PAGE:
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Veterinary medicine’s loss was acting’s gain. But it wasn’t easy breaking in. Endowed with heroic dark eyebrows she pumps thoughtfully when working through an idea and a smile that, when deployed, could outshine Julia Roberts’, Mamet is no off-the-rack actress, no standard-issue starlet.

She remembers all those casting sessions, when “the look on those people’s faces was one of confusion: `What WAS that?’ Sometimes a director or a writer or a casting director would fight for me, but the producer or studio executive would be like, `No! We can’t sell her.’”

She was undeterred. “My father always said, `Don’t listen to anything after “No,” because they don’t know what they’re talking about.’”

And sometimes they said yes. She landed roles on “Parenthood,” “United States of Tara” and “Mad Men,” as well as the acclaimed indie film “The Kids Are All Right.”

Now, during the “Girls” hiatus, she has just begun rehearsals for an off-Broadway play.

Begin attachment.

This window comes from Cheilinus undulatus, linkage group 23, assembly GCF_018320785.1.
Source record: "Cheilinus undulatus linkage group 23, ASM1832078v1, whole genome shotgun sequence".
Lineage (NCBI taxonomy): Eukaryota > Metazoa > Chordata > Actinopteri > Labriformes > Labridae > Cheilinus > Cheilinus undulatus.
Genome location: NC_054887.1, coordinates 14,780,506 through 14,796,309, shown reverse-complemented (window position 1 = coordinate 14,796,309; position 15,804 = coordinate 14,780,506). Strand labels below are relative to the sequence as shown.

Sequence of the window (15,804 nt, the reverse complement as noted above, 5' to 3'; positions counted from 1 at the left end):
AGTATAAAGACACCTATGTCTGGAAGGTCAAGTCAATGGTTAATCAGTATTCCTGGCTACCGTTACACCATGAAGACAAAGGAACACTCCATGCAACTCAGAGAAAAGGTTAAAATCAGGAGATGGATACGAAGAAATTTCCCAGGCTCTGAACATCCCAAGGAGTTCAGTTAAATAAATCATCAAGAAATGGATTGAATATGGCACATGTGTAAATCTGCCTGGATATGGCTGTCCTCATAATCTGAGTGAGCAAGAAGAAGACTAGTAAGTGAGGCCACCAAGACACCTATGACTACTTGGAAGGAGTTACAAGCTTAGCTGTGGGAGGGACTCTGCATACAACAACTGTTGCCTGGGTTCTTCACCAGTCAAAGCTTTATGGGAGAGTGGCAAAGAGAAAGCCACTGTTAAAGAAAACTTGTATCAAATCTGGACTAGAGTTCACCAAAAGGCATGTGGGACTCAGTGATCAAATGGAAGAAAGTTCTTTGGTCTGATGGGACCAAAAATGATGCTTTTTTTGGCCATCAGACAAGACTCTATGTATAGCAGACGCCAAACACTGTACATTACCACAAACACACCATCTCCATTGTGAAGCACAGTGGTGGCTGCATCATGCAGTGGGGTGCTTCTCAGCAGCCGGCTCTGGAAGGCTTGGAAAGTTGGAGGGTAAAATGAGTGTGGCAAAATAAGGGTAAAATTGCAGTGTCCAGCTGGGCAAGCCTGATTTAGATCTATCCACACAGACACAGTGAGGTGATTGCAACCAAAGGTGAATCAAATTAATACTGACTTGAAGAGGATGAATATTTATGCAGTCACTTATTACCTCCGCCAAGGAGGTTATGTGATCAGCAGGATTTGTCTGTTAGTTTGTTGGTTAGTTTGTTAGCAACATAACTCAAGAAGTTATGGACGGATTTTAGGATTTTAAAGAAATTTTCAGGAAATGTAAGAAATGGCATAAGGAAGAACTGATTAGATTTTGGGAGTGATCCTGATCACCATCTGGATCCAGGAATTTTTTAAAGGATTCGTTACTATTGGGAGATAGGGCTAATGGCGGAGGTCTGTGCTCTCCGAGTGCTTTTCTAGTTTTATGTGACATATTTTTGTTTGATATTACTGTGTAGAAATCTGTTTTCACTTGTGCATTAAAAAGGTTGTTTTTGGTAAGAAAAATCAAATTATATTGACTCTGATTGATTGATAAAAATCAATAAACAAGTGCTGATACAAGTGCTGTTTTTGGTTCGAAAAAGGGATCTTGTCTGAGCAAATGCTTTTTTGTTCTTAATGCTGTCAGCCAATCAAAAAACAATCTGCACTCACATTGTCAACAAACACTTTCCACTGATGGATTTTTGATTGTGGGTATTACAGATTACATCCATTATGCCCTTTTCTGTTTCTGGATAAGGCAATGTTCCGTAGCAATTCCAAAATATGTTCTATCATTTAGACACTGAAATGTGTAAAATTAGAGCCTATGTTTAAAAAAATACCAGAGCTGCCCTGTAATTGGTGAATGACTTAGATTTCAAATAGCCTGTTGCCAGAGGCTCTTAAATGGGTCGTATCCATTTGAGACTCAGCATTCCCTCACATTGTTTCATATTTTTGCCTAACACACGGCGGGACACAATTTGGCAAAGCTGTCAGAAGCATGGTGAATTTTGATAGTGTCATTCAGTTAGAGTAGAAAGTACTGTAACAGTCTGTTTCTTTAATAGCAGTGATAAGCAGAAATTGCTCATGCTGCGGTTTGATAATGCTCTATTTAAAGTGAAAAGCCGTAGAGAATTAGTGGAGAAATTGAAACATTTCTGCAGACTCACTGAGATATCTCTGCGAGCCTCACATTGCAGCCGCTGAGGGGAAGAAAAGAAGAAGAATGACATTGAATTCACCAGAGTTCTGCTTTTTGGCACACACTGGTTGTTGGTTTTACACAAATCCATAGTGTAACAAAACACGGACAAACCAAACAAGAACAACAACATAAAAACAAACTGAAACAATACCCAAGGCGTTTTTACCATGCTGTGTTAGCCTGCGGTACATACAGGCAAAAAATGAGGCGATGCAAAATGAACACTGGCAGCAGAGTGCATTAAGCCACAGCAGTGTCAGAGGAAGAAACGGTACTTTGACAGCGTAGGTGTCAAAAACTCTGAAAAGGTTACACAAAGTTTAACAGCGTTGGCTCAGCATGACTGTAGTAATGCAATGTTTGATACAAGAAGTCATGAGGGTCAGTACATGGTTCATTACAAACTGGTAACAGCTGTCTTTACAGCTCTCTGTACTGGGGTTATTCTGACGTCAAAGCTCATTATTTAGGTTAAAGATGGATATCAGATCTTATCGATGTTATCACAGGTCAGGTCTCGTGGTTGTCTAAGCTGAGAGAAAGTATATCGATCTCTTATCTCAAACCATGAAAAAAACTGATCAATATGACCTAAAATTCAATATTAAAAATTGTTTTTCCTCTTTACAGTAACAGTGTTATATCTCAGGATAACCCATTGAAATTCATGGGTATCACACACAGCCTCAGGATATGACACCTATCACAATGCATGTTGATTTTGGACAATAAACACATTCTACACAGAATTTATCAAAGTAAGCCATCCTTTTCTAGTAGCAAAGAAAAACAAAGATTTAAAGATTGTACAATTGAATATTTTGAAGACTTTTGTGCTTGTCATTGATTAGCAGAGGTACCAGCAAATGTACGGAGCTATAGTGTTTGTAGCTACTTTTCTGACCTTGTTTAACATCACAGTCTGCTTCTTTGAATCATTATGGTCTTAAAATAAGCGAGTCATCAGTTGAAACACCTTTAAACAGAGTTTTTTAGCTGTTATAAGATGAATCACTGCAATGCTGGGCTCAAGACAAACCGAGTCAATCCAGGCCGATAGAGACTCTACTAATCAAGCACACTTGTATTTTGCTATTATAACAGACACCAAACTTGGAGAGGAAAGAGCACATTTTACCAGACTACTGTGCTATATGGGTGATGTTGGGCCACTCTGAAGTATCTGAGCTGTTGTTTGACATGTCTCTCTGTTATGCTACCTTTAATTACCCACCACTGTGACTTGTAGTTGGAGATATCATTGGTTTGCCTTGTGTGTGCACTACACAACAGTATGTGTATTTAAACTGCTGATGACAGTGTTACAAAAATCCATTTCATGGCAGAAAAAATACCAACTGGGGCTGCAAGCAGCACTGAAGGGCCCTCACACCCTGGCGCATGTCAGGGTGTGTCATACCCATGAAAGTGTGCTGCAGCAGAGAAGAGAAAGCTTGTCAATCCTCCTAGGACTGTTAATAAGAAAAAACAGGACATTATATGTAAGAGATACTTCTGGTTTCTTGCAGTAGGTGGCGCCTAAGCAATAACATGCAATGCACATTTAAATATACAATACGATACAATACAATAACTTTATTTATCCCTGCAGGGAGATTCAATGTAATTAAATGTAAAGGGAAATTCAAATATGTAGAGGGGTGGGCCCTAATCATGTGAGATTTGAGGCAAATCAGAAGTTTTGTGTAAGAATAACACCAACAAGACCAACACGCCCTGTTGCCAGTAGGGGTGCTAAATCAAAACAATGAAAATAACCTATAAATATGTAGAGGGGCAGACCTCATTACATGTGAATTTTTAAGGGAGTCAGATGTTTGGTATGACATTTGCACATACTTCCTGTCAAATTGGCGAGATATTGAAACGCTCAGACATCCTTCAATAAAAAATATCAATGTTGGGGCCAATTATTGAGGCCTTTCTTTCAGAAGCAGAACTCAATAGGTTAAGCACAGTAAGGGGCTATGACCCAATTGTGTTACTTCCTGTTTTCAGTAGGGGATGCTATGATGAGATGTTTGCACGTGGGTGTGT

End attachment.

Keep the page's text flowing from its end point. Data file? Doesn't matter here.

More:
Opening on Jan. 31, Paul Downs Colaizzo’s raw comedy “Really Really” casts Mamet as one of a cluster of friends caught in turmoil the morning after a wild party.

It is for her role in this, her first play, that Mamet has abandoned her native brunette and gone blond.

“I had never dyed my hair in my life,” she says. “The idea of dyeing it for the first time when I’m doing a play for the first time felt great!”

“Really Really” is scheduled to run through March, and not long after that she expects to be back shooting next season’s “Girls.” She’s eager to continue exploring Shoshanna.

“I still have no idea who she is,” Mamet says with a laugh. “All the characters on `Girls’ are growing and changing, which is how real people behave, especially when we’re young, trying to figure out who we are, doing things that are the polar opposite of our characteristics.”

Thus has she put her finger on another thing that gloriously sets “Girls” apart: its reliable unpredictability that keeps the audience surprised, off-kilter and, yes, talking.

“So often in film and television the characters are stuck in boxes,” Mamet says. “But that just isn’t real. On our show, we’re often playing against type and stepping outside of our boundaries. That’s what people do.”

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